Tuesday, August 29, 2017
Five year ago, as part of a civil rights symposium, I reflected on the long history of educational opportunities and rights in the United States. The result was an article titled, Education's Elusive Future, Storied Past, and the Fundamental Inequities Between. I attempted to
situat[e] current educational realities and reforms within a broader historical context and argue[d] we are at the end of a period of retrenchment and currently in a transitional phase that could usher in a new era of opportunity expansion. However, none of the current reform proposals are capable of seizing this opportunity. Each of the current reforms suffers from one of two flaws: a refusal to take seriously the lessons of past reform efforts or an insistence that we do more of the same. The task of educational reform is, first, to appreciate that, based on historical cycles, the opportunity for significant change is possible in the near future and, second, to redouble efforts to develop theoretical frameworks that can animate a new era.
In retrospect, I see both merits and flaws in those thoughts. The flaw was that the failure to fully appreciate how retrenchment would continue to run strong in education. I was simply too optimistic. On the the other hand, by situating the retrenchment in the broader context, I could characterize it as temporary and likely to be overwhelmed by deeper historical forces. While that retrenchment continues in many respects, recent polls showing families increasingly skeptical of market based reforms and more committed to traditional public education suggest that we might be tipping back toward progress.
The primary point of the article, however, was to emphasize the danger in focusing on current events and circumstances in isolation. While the long view of events necessarily entails speculation, the short view is more susceptible to misinterpretation. Below is another essay I recently published that applies that same frame of analysis to the recent events in Charlottesville and briefly draws on education's history:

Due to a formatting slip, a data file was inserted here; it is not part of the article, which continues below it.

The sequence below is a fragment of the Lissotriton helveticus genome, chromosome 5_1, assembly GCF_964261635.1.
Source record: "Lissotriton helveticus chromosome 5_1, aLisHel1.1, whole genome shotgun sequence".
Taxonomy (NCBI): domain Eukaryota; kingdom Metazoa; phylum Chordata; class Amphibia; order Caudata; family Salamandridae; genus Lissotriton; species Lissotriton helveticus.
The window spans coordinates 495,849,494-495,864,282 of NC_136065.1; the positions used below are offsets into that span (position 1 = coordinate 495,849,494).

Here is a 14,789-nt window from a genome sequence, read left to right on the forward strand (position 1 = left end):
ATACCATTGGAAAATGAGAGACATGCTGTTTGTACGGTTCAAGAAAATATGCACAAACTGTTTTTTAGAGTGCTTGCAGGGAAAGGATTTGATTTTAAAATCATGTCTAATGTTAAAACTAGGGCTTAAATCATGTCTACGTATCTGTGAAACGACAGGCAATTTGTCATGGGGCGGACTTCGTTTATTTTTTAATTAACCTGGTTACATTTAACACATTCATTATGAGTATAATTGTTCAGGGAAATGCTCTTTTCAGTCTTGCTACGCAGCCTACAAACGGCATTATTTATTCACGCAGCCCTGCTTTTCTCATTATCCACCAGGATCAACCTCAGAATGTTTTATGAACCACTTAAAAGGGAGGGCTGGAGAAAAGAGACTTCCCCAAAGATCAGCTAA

Charlottesville: A step in our long arc toward justice
The number and exuberance of white nationalists who descended on Charlottesville sent emotional tremors through the nation. Some worried that this was the beginning of an expanding movement that would hearken us back to darker times.
And many felt that President Donald Trump’s comments only made matters worse. The president’s implied moral equivalency between racist elements and counterprotesters emboldened the former: David Duke, a white nationalist leader and former KKK grand wizard, thanked the president for his “honesty” and willingness to “condemn the leftist terrorists.”
As a civil rights scholar, however, this naked display of racism does not dampen my expectations for racial justice. We have been here before.
In the 1960s, Martin Luther King Jr. marched with thousands of people for African-American voting rights and was met by violent opposition. The hostility caused some to doubt whether justice was still at hand, but King believed it was a setback that would be overcome. Quoting the wisdom of a 19th-century Unitarian minister, King famously said, “The arc of the moral universe is long, but it bends toward justice.”
The public outcry over Charlottesville, along with my own reading of the long history of civil rights, only confirms King’s truth. For better or worse, Charlottesville is part of our nation’s long moral reckoning – one that reveals we’re still bending toward justice.
Our greatest racial reckoning began in the Civil War, but it didn’t end there. The three decades that followed the war were, in their own ways, just as radical.
Between 1863 and 1877, the United States literally, politically and ideologically rebuilt itself. In the immediate aftermath of the war, our nation amended its constitution three times: abolishing slavery, granting African-Americans citizenship and guaranteeing equality, fairness and voting rights for all. In 1867, Congress passed the Reconstruction Acts, which required southern states to rewrite their state constitutions in order to be part of the new conceptualized Union.
Southern states conceded, ushering in changes that would have been unimaginable just a few years earlier. In South Carolina, for instance, African-Americans were actually a majority of the delegates at the state’s 1868 constitutional convention. And in 1870, Jonathan Jasper Wright became the first African-American to serve as a state supreme court justice.
South Carolina was no outlier. African-American political participation across the South increased dramatically, leading to progressive public policies in education, voting and civil rights. Within just a few short years, more African-Americans served in Congress than at any other period for the next hundred years.